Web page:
I finally made the time to play with it a bit. As a disclamer, I do not know much about ChatGPT beyond occasionally using it via the OpenAI web interface.
What I liked
First of all, I learned new things and it is useful! I understand there is very limited code that you introduce on top of ChatGPT, but what you do is very helpful. The “pretext” you added (I had no idea there is even a concept of “pretext”!) in this line text2cohort/text2cohort.ipynb at main · UM2ii/text2cohort · GitHub is very handy! If you add this text before anything in a new ChatGPT interaction, you can then use off-the-shelf ChatGPT as a convenient IDC SQL query helper:
Make sure to use regex. Please be as specific as possible and only return the final query enclosed in ```. Do not provide explanations. Using the table: bigquery-public-data.idc_current.dicom_all:
Here’s an example (for those reading this, I emphasize - this “just works” out of the box with OpenAI ChatGPT interface, no extra code needed!):
(the actual query is a bit different, but the answer is close enough:
COUNT(DISTINCT PatientID) DESC
Second, it was very interesting to see the queries you selected for your evaluation! I think the most unexpected one was “For each collection hosted on IDC, what is the proportion of male and female patients?”.
What I did not like
I note that I was not able to run your notebook - I do not have any OpenAI tokens, and I am not interested to buy any. You may want to add a more prominent disclaimer to your notebook and/or instructions how to get tokens and get the API key.
I was not able to get the same results as you demonstrate in the supplementary table 1 of the version 2 of your preprint. Few examples:
COUNTIF(REGEXP_CONTAINS(body_part, r'(?i)chest') AND modality = 'CT') AS num_cases_chest_ct,
COUNT(DISTINCT case_id) AS num_cases_total,
COUNTIF(patient_sex = 'M') / COUNT(DISTINCT case_id) AS proportion_male,
COUNTIF(patient_sex = 'F') / COUNT(DISTINCT case_id) AS proportion_female
In contrast, the result presented in your preprint (purportedly, without any expert corrections) is the following (formatted for presentation purposes):
gender_counts AS (
COUNT(DISTINCT PatientID) AS patient_count
total_patients AS (
COUNT(DISTINCT PatientID) AS total_count
ROUND(gender_counts.patient_count / CAST(total_patients.total_count AS numeric), 2) AS male_proportion,
ROUND((total_patients.total_count - gender_counts.patient_count) / CAST(total_patients.total_count AS numeric), 2) AS female_proportion
gender_counts.collection_id = total_patients.collection_id
I do not know if there is a mistake in the preprint and it was revised by the expert, or the results of ChatGPT are not expected to be reproducible, or the results via API may be different from web interface, or I was using a different version of ChatGPT behind the scenes … but in either case, this this lack of reproducibility is a major problem if you want to present this as an academic study.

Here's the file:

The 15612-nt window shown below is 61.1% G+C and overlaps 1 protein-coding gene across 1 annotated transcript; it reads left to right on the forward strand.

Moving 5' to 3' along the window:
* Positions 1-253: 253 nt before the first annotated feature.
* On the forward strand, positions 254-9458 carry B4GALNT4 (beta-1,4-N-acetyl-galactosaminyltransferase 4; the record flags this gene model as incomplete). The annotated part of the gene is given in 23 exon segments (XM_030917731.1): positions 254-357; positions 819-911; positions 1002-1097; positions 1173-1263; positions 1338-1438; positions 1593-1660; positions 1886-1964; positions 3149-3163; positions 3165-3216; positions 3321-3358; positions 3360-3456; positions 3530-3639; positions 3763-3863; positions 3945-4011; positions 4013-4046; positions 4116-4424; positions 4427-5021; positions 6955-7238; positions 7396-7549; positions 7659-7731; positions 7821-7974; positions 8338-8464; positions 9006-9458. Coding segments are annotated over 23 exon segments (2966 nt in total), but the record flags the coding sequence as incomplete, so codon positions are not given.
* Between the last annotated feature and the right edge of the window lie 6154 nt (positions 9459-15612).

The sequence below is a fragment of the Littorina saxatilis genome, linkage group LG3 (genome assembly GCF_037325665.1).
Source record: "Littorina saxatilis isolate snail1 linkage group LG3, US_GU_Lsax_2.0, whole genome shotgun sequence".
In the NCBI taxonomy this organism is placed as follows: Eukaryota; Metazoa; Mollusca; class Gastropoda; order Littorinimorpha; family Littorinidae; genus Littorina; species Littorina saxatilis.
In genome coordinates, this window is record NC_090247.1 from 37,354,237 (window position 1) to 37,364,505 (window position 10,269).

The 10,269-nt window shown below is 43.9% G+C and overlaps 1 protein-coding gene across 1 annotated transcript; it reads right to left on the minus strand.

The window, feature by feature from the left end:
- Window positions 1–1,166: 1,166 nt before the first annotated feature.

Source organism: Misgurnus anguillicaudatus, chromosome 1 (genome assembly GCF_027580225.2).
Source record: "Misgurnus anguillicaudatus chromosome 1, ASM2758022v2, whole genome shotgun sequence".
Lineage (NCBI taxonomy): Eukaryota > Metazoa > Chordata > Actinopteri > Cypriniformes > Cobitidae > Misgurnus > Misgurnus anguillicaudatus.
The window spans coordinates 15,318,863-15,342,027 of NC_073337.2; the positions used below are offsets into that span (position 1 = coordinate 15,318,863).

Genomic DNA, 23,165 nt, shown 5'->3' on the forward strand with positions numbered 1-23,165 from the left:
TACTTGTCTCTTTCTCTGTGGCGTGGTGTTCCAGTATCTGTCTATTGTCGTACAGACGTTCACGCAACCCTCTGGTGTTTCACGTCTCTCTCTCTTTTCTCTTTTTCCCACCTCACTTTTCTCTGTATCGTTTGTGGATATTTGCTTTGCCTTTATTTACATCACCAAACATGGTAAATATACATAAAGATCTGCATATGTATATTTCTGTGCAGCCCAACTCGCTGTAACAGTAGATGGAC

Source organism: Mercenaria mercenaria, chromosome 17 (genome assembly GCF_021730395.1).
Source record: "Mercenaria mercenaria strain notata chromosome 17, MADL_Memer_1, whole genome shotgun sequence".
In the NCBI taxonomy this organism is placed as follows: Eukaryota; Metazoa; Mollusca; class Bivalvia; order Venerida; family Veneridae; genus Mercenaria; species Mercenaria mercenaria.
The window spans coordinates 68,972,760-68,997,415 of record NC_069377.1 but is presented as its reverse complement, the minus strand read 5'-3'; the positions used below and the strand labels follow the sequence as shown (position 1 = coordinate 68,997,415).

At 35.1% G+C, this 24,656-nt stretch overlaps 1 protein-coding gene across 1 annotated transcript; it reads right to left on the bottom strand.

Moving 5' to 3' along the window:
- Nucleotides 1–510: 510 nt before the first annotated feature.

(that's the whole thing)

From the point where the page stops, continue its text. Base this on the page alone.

Next, and somewhat related to the above, I am curious how come in your results queries were using proper DICOM attributes and
collection_id, while in the results I was getting, that was not the case? Another unexplained observation.
On another occasion, I noticed that the resulting query was simply incorrect and misleading, and, quite likely, this would not be noticed by the user. Here’s the example:
Remarkably, DICOM modalities were selected correctly. The problem is, the proposed query will select all collections that have exactly 2 modalities, with one of those modalities be either CT or SM. The cleaned up query with the added column listing all modalities within the collection (to demonstrate that the query is not satisfying the prescribed requirements) is below, along with the snippet of the result:
COUNT(DISTINCT PatientID) AS patient_count,
STRING_AGG(DISTINCT(Modality)) AS modalities
modality IN ('MR', 'SM')
COUNT(DISTINCT modality) = 2
The above is consistent with my experience with ChatGPT overall - when it gives the correct answer, it is amazing. But then it will give an incorrect answer, without even a slight expression of doubt, and for a user who does not have the domain knowledge, it is impossible to detect that the answer is incorrect. Those answers should always be cross-checked, which greatly diminishes the practical value of this tool.
My take away
I can definitely see how the use of ChatGPT can be handy as an aid in exploring IDC - especially with the pretext customization proposed (and I hope this thread will motivate some of the beginners!). Further, I can also see how it can help put together initial version of the query even for those users who are somewhat familiar with SQL, but want to get the initial query automatically.
BUT - especially if you are novice user! - never treat the results produced by this tool as truth. I am sure the models will evolve, but I think the practical value of this approach is yet to be established. I would also be very interested to see how ChatGPT, with as minimal effort as possible, can become more DICOM-aware (e.g., by using DICOM attributes, incorporating the knowledge of the DICOM data model).
I would also encourage those who want to continue those exploration to try to engage with the users of IDC and/or broad community of imaging researchers and survey their needs with respect to what queries they would find interesting.